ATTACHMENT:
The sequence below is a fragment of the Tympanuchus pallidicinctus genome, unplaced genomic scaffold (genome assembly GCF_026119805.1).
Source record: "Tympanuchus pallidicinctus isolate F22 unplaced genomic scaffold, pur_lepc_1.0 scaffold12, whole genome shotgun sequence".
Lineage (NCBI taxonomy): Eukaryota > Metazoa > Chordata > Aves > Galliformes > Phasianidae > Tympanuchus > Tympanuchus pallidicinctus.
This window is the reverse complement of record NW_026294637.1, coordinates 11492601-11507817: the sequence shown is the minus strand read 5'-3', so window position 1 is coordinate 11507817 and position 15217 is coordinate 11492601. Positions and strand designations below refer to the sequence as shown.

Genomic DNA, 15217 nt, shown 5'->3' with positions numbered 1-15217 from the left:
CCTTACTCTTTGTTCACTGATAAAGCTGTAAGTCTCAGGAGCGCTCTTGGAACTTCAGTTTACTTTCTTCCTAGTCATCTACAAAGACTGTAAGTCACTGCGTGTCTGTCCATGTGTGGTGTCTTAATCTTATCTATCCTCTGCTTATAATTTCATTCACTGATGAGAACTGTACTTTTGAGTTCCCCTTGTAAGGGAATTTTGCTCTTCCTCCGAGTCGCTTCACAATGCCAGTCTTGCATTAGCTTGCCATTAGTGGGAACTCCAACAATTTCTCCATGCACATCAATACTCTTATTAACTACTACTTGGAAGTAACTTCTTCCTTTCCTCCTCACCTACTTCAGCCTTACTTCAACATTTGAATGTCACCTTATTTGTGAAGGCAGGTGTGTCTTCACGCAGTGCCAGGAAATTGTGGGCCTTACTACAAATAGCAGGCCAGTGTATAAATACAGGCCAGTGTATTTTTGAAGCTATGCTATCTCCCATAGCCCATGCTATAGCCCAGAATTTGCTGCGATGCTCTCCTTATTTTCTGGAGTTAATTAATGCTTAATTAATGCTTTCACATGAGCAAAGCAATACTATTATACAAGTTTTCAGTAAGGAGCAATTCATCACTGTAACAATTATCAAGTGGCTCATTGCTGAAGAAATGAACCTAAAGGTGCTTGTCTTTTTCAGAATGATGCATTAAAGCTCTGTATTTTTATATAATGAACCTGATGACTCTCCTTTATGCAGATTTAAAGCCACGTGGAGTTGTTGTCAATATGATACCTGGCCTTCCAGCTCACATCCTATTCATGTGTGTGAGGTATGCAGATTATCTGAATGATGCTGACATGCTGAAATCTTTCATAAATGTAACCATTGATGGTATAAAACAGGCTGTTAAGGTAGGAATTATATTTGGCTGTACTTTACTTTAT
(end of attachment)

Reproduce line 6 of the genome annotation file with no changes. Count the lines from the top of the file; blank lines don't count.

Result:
CCTTACTCTTTGTTCACTGATAAAGCTGTAAGTCTCAGGAGCGCTCTTGGAACTTCAGTTTACTTTCTTCCTAGTCATCTACAAAGACTGTAAGTCACTGCGTGTCTGTCCATGTGTGGTGTCTTAATCTTATCTATCCTCTGCTTATAATTTCATTCACTGATGAGAACTGTACTTTTGAGTTCCCCTTGTAAGGGAATTTTGCTCTTCCTCCGAGTCGCTTCACAATGCCAGTCTTGCATTAGCTTGCCATTAGTGGGAACTCCAACAATTTCTCCATGCACATCAATACTCTTATTAACTACTACTTGGAAGTAACTTCTTCCTTTCCTCCTCACCTACTTCAGCCTTACTTCAACATTTGAATGTCACCTTATTTGTGAAGGCAGGTGTGTCTTCACGCAGTGCCAGGAAATTGTGGGCCTTACTACAAATAGCAGGCCAGTGTATAAATACAGGCCAGTGTATTTTTGAAGCTATGCTATCTCCCATAGCCCATGCTATAGCCCAGAATTTGCTGCGATGCTCTCCTTATTTTCTGGAGTTAATTAATGCTTAATTAATGCTTTCACATGAGCAAAGCAATACTATTATACAAGTTTTCAGTAAGGAGCAATTCATCACTGTAACAATTATCAAGTGGCTCATTGCTGAAGAAATGAACCTAAAGGTGCTTGTCTTTTTCAGAATGATGCATTAAAGCTCTGTATTTTTATATAATGAACCTGATGACTCTCCTTTATGCAGATTTAAAGCCACGTGGAGTTGTTGTCAATATGATACCTGGCCTTCCAGCTCACATCCTATTCATGTGTGTGAGGTATGCAGATTATCTGAATGATGCTGACATGCTGAAATCTTTCATAAATGTAACCATTGATGGTATAAAACAGGCTGTTAAGGTAGGAATTATATTTGGCTGTACTTTACTTTAT